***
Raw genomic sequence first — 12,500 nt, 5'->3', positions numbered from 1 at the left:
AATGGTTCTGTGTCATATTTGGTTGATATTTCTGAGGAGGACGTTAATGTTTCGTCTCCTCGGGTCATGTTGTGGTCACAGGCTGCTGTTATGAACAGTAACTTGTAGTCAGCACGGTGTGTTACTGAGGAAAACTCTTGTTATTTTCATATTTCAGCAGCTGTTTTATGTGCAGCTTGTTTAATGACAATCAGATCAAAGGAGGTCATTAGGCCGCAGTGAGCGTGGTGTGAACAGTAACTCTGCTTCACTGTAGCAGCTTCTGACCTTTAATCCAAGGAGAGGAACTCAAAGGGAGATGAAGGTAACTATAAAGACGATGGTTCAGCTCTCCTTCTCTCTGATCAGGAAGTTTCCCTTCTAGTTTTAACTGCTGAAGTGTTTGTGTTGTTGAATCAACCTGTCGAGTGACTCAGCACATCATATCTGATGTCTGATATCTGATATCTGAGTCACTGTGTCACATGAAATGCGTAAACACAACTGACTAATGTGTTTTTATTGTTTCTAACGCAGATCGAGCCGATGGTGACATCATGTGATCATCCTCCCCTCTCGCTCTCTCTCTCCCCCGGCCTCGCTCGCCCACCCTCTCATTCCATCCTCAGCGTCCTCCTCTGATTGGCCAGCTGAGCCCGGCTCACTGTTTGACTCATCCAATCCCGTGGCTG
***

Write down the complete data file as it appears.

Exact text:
Raw genomic sequence first — 12,500 nt, 5'->3', positions numbered from 1 at the left:
AATGGTTCTGTGTCATATTTGGTTGATATTTCTGAGGAGGACGTTAATGTTTCGTCTCCTCGGGTCATGTTGTGGTCACAGGCTGCTGTTATGAACAGTAACTTGTAGTCAGCACGGTGTGTTACTGAGGAAAACTCTTGTTATTTTCATATTTCAGCAGCTGTTTTATGTGCAGCTTGTTTAATGACAATCAGATCAAAGGAGGTCATTAGGCCGCAGTGAGCGTGGTGTGAACAGTAACTCTGCTTCACTGTAGCAGCTTCTGACCTTTAATCCAAGGAGAGGAACTCAAAGGGAGATGAAGGTAACTATAAAGACGATGGTTCAGCTCTCCTTCTCTCTGATCAGGAAGTTTCCCTTCTAGTTTTAACTGCTGAAGTGTTTGTGTTGTTGAATCAACCTGTCGAGTGACTCAGCACATCATATCTGATGTCTGATATCTGATATCTGAGTCACTGTGTCACATGAAATGCGTAAACACAACTGACTAATGTGTTTTTATTGTTTCTAACGCAGATCGAGCCGATGGTGACATCATGTGATCATCCTCCCCTCTCGCTCTCTCTCTCCCCCGGCCTCGCTCGCCCACCCTCTCATTCCATCCTCAGCGTCCTCCTCTGATTGGCCAGCTGAGCCCGGCTCACTGTTTGACTCATCCAATCCCGTGGCTG